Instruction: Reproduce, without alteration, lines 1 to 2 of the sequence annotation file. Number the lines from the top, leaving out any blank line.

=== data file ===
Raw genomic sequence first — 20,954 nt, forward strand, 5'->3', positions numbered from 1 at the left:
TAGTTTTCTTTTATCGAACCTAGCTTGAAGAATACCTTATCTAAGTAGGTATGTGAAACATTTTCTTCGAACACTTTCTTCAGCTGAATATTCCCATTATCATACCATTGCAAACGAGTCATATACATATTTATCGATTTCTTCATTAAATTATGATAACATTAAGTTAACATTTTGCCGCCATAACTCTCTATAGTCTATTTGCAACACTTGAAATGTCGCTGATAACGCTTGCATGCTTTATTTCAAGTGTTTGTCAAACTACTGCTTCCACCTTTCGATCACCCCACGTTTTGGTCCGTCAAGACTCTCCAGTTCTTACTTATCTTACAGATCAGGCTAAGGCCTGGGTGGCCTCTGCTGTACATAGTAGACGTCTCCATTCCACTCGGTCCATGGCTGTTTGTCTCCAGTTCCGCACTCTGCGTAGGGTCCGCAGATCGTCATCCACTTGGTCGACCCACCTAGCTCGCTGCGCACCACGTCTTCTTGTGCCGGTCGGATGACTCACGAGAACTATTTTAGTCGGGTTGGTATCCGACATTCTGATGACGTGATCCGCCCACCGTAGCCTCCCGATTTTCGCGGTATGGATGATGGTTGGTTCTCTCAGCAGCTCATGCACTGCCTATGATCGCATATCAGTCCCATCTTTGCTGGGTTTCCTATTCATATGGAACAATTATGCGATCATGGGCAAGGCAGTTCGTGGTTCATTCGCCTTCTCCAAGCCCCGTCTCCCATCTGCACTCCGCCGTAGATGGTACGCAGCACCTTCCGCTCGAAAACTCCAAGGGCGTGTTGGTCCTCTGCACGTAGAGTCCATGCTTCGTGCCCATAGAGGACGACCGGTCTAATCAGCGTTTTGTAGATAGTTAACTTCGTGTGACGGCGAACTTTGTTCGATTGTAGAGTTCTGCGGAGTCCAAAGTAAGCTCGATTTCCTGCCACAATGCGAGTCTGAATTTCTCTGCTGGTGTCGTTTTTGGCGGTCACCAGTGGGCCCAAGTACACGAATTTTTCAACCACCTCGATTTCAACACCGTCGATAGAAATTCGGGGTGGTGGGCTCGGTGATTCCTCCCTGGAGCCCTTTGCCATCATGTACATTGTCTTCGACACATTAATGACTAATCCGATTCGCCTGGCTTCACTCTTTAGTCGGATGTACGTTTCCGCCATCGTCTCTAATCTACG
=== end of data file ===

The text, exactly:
Raw genomic sequence first — 20,954 nt, forward strand, 5'->3', positions numbered from 1 at the left:
TAGTTTTCTTTTATCGAACCTAGCTTGAAGAATACCTTATCTAAGTAGGTATGTGAAACATTTTCTTCGAACACTTTCTTCAGCTGAATATTCCCATTATCATACCATTGCAAACGAGTCATATACATATTTATCGATTTCTTCATTAAATTATGATAACATTAAGTTAACATTTTGCCGCCATAACTCTCTATAGTCTATTTGCAACACTTGAAATGTCGCTGATAACGCTTGCATGCTTTATTTCAAGTGTTTGTCAAACTACTGCTTCCACCTTTCGATCACCCCACGTTTTGGTCCGTCAAGACTCTCCAGTTCTTACTTATCTTACAGATCAGGCTAAGGCCTGGGTGGCCTCTGCTGTACATAGTAGACGTCTCCATTCCACTCGGTCCATGGCTGTTTGTCTCCAGTTCCGCACTCTGCGTAGGGTCCGCAGATCGTCATCCACTTGGTCGACCCACCTAGCTCGCTGCGCACCACGTCTTCTTGTGCCGGTCGGATGACTCACGAGAACTATTTTAGTCGGGTTGGTATCCGACATTCTGATGACGTGATCCGCCCACCGTAGCCTCCCGATTTTCGCGGTATGGATGATGGTTGGTTCTCTCAGCAGCTCATGCACTGCCTATGATCGCATATCAGTCCCATCTTTGCTGGGTTTCCTATTCATATGGAACAATTATGCGATCATGGGCAAGGCAGTTCGTGGTTCATTCGCCTTCTCCAAGCCCCGTCTCCCATCTGCACTCCGCCGTAGATGGTACGCAGCACCTTCCGCTCGAAAACTCCAAGGGCGTGTTGGTCCTCTGCACGTAGAGTCCATGCTTCGTGCCCATAGAGGACGACCGGTCTAATCAGCGTTTTGTAGATAGTTAACTTCGTGTGACGGCGAACTTTGTTCGATTGTAGAGTTCTGCGGAGTCCAAAGTAAGCTCGATTTCCTGCCACAATGCGAGTCTGAATTTCTCTGCTGGTGTCGTTTTTGGCGGTCACCAGTGGGCCCAAGTACACGAATTTTTCAACCACCTCGATTTCAACACCGTCGATAGAAATTCGGGGTGGTGGGCTCGGTGATTCCTCCCTGGAGCCCTTTGCCATCATGTACATTGTCTTCGACACATTAATGACTAATCCGATTCGCCTGGCTTCACTCTTTAGTCGGATGTACGTTTCCGCCATCGTCTCTAATCTACG